In nine Premier League games in charge of Chelsea, Thomas Tuchel trails Pep Guardiola by just three points.
The German extended his unbeaten run in all competitions to 11 with last night’s win against Everton to strengthen his push for Champions League qualification. But the club’s remarkable resurgence under him is also serving notice of a title challenge next season that should have Manchester City and Guardiola looking nervously over their shoulders.
Tuchel’s first four months in the job were always going to be about more than just securing the minimum target of a top-four finish: they were an audition for Roman Abramovich; a chance to prove the German could go head-to-head with Guardiola and Jurgen Klopp in the battle for supremacy.
Imagine, for instance, if a run of games against Atletico Madrid, Manchester United, Liverpool and Everton had not ended with three wins and draw; if Chelsea were battling to overturn a first-leg deficit in the Champions League, had lost ground on second-placed United and were overtaken by both Merseyside clubs.
With just an 18-month contract at Stamford Bridge, would Tuchel get the chance to embark on a full season if he failed to secure top four? Particularly with options such as Julian Negelsmann potentially being available in the summer?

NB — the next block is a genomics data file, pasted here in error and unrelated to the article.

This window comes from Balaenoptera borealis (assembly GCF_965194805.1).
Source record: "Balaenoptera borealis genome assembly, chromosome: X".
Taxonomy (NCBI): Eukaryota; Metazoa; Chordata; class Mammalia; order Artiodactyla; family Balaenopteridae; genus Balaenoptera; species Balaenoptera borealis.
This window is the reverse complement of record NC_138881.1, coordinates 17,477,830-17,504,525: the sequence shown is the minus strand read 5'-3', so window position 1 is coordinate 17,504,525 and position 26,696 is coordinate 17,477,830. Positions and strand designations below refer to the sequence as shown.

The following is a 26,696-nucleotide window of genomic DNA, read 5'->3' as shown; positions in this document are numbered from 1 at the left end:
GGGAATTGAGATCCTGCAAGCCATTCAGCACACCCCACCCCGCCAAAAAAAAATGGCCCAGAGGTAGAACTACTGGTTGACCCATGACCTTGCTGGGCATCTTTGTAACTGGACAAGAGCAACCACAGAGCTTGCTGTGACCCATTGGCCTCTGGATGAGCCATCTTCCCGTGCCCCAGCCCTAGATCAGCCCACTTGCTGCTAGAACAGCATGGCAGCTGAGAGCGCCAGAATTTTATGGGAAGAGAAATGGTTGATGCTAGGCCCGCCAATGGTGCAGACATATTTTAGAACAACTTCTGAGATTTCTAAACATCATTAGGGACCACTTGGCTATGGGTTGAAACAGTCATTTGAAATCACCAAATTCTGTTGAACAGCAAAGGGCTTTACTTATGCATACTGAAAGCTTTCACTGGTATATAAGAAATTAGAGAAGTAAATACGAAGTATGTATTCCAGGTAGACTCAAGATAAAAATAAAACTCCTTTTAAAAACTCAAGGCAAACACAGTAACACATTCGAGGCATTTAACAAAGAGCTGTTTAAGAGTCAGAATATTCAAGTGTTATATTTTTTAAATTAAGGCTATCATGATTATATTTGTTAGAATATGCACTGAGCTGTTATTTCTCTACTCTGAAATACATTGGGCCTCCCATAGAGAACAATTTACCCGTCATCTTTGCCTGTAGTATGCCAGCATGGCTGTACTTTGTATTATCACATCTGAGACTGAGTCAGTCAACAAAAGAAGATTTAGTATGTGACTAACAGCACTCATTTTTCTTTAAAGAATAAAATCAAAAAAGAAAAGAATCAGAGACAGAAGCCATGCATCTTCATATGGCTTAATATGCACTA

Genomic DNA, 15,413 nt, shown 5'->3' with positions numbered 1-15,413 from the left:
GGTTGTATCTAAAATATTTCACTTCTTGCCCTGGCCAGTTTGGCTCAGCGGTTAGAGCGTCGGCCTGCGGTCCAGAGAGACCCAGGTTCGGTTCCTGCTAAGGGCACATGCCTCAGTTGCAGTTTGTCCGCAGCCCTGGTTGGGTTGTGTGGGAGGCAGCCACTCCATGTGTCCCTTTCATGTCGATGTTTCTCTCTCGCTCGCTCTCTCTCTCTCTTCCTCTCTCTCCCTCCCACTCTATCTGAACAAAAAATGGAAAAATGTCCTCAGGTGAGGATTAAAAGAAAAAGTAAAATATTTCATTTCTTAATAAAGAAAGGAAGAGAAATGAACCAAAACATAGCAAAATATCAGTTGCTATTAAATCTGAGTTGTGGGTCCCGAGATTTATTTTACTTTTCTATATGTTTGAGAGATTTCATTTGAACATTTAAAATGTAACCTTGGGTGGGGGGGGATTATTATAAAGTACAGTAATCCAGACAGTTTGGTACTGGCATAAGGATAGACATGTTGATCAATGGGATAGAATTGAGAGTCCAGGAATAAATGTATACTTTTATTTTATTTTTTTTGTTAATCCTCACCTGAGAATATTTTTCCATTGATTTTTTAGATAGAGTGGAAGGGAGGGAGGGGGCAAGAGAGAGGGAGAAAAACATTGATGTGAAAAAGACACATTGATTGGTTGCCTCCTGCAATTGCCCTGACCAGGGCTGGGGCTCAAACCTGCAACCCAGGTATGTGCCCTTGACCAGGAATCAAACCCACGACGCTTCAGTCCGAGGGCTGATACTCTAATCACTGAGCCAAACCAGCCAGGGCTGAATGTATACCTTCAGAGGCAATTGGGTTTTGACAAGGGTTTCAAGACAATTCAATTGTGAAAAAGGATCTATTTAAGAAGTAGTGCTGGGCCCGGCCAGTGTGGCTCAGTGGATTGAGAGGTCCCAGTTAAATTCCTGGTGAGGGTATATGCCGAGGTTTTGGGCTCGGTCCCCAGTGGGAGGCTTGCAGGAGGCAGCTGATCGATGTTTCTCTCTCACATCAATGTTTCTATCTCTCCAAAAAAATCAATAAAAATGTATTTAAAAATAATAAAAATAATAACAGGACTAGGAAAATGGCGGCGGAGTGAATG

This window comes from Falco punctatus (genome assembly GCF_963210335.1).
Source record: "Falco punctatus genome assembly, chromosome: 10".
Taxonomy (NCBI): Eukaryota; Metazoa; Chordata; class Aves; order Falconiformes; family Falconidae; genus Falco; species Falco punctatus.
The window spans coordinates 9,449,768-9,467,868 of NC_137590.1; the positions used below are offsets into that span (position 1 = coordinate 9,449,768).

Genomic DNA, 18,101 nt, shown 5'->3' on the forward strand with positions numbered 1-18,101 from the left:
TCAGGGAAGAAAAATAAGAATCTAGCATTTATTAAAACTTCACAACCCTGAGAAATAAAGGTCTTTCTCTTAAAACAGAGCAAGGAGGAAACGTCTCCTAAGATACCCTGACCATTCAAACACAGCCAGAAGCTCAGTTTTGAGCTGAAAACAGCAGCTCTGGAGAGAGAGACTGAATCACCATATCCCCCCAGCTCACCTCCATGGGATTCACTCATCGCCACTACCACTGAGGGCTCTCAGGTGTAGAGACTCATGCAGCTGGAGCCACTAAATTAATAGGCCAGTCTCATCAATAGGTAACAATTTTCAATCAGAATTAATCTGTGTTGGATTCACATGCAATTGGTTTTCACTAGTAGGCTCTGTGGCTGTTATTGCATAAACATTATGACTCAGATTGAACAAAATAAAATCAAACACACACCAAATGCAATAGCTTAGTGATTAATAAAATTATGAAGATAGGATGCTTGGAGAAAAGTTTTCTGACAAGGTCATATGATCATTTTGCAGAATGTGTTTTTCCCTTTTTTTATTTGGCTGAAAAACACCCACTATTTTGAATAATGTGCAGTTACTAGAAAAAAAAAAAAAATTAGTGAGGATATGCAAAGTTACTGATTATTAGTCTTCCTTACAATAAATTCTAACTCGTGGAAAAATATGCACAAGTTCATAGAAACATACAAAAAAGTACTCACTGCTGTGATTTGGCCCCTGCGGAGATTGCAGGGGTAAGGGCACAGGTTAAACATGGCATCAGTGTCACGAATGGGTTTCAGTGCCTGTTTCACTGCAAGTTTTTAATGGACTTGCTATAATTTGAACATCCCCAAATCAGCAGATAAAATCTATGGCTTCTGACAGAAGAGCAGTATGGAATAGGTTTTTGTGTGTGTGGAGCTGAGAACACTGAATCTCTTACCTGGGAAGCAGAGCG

He should not have to find out the answer to that after turning Chelsea into a near-impenetrable force and overseeing a run that justifies
Abramovich’s belief that Frank Lampard was failing to realise the true potential of a hugely talented squad, assembled at great expense.
It is a measure of the work carried out by Tuchel in such a short space of time that their form is so closely aligned to this record-breaking City team.
Considering two points were dropped in his first game in charge — the goalless draw with Wolves just 24 hours after his appointment — the margin between the sides might be shorter still. And Tuchel is still kicking himself for the 1-1 draw away to Southampton last month and his own contribution to that result.
He is proving himself to be a perfectionist, with Chelsea’s record of nine clean sheets in 11 games representing an obsessive commitment to keeping opponents at bay.
Not that he has turned Chelsea into a negative team — rather, the levels of control they demonstrate have suffocated the life out of their rivals. Continue reading